The stereotypical libertarian might cite Ayn Rand and exalt the independent individual. Instead, a civil societarian would cite Alexis de Tocqueville, and his observation that “Americans of all ages, all conditions, and all dispositions constantly form associations.” These voluntary associations are what a civil societarian sees as the key to civilization.
Government may contribute to civil society, but it also intrudes on it (see the essay on Group Power). As an economist, I am keenly aware that government interference with markets tends to weaken them. Even the most well-intended interventions often have adverse consequences.
But the challenge that government poses to civil society goes beyond economics. When we treat government as a parent, we weaken the family. When we worship government, we overpower other religions. When we look to government every time there is a problem, we undermine those who have independent, creative solutions.
But I think Kling has blinders on. Here he is in another post:
A key to averting the loss of civil society is to overcome the progressive ideology championed by Chait. That ideology amounts to an all-out assault on civil society. Picture civil society as a nice lawn, and picture government as a weed. As the weed grows, the lawn gets wiped out. Civil Societarianism is the ideology that tries to grow the lawn. Progressivism is the ideology that tries to grow the weed.
Why is government the weed? How are civil society and government so easily delineated in the first place? How is this any more than an assertion dressed up in the fancy trappings of analogy? When I see our troops senselessly invading another country, newscasters talking about shock and awe, then I can start to buy it. But when I take my kids to the public library, or think back to my days in public school, it all falls apart rather abruptly. Suddenly it’s just a neat way to simplify things past the point of usefulness.
Sure, government intervention into the market may have horrible unintended side-effects. But might there also be horrible unintended consequences of choosing to not provide basic healthcare services to the poor and elderly? Might the loss of public libraries have its own small but powerful negative effect on civil society? Might we feel the tremors of a lost or badly degraded public school system shaking beneath our collective feet? I think so. I consider these institutions every bit as important as the one’s Kling lists. I would add to his list libraries, health clinics, public schools, labor unions, collectives, public parks, public transit – all integral pieces of our democratic, civil society. Of our future and the future of our civilization.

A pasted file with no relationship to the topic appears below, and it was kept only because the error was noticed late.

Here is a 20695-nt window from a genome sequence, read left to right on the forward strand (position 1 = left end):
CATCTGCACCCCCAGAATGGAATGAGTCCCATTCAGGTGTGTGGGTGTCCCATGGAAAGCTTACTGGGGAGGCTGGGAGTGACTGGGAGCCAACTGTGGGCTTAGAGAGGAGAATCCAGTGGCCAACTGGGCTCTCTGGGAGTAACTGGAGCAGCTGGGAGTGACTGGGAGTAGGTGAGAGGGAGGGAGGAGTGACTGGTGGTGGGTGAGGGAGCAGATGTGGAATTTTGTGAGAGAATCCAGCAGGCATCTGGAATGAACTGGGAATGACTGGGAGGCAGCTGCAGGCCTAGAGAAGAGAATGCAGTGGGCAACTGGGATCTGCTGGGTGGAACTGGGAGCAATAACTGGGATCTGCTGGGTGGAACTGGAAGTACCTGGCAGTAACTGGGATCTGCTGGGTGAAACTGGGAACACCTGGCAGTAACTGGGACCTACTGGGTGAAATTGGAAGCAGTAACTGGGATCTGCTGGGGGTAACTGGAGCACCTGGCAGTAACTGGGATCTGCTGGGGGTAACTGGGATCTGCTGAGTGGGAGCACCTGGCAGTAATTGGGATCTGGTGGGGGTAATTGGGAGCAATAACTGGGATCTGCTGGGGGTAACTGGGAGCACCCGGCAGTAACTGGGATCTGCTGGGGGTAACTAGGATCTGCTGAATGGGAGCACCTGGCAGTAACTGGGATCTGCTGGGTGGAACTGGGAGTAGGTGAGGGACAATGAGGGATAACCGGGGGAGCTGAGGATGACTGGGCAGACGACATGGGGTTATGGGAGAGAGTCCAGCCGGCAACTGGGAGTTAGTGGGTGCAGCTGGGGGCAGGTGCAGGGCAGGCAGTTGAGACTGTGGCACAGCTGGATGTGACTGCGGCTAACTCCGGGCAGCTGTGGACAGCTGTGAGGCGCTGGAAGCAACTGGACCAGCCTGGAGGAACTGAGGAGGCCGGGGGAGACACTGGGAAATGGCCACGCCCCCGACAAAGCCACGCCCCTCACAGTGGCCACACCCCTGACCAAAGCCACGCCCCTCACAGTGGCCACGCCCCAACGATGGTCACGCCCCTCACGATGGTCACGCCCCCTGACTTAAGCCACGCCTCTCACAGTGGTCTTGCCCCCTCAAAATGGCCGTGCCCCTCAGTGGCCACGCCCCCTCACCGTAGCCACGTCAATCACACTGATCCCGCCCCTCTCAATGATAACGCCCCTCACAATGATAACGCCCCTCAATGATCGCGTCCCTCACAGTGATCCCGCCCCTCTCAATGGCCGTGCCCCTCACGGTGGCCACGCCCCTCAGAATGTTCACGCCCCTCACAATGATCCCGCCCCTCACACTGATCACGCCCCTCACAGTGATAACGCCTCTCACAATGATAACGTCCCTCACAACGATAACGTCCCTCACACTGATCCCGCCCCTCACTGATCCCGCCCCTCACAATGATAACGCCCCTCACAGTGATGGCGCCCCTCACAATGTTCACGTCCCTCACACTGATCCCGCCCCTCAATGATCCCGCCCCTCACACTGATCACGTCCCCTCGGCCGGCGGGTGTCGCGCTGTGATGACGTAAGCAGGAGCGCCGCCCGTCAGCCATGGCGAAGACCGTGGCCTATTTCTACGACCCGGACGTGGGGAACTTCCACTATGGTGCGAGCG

All institutions are prone to failure, corruption, capture, the temptation of power, rent-seeking. Human endeavors are littered with predictable and unpredictable calamities alike. To break it all down into these stark black and white terms – private sector good, government bad – misses the way we exist in real life, in these little patches of reality we inhabit. I would mourn the loss of my public library before I would mourn the loss of any number of corporations. Maybe that is selfish of me. If so, so be it.
But I think part of creating a civil society is crafting a democratic consensus, redistributing wealth, and attempting however clumsily to build a world that is at once as free and as fair as possible. I don’t think the two are mutually exclusive. I don’t think taxes are theft. I think of taxes more as a mandate – if you want to be a part of society you have to buy in. The roads don’t pave themselves as they say, and we’ve come to some societal understanding that a public sphere will have its place, that public servants will be a part of this process, and that taxes will pay for it all. We will be as free as possible, our markets and interactions as free as they can be from coercion by the state or other powerful players, but we will also leave room for a commons. We will work not just for the benefit of consumers or producers or mercurial Dow but also for the dignity of our workers, our families, and our communities. We will not let the poor fall from our public healthcare programs simply because we do not have the courage to raise taxes on the rich.
To me, that’s civil society. Freedom, yes. But also dignity. Also looking out for one another and sometimes using the state as the instrument of our compassion. So call me a Civil Societarian as well, but of a different color than my libertarian friends. Our public sphere is not a lawn of weeds. It is a part of what makes our society civil to begin with.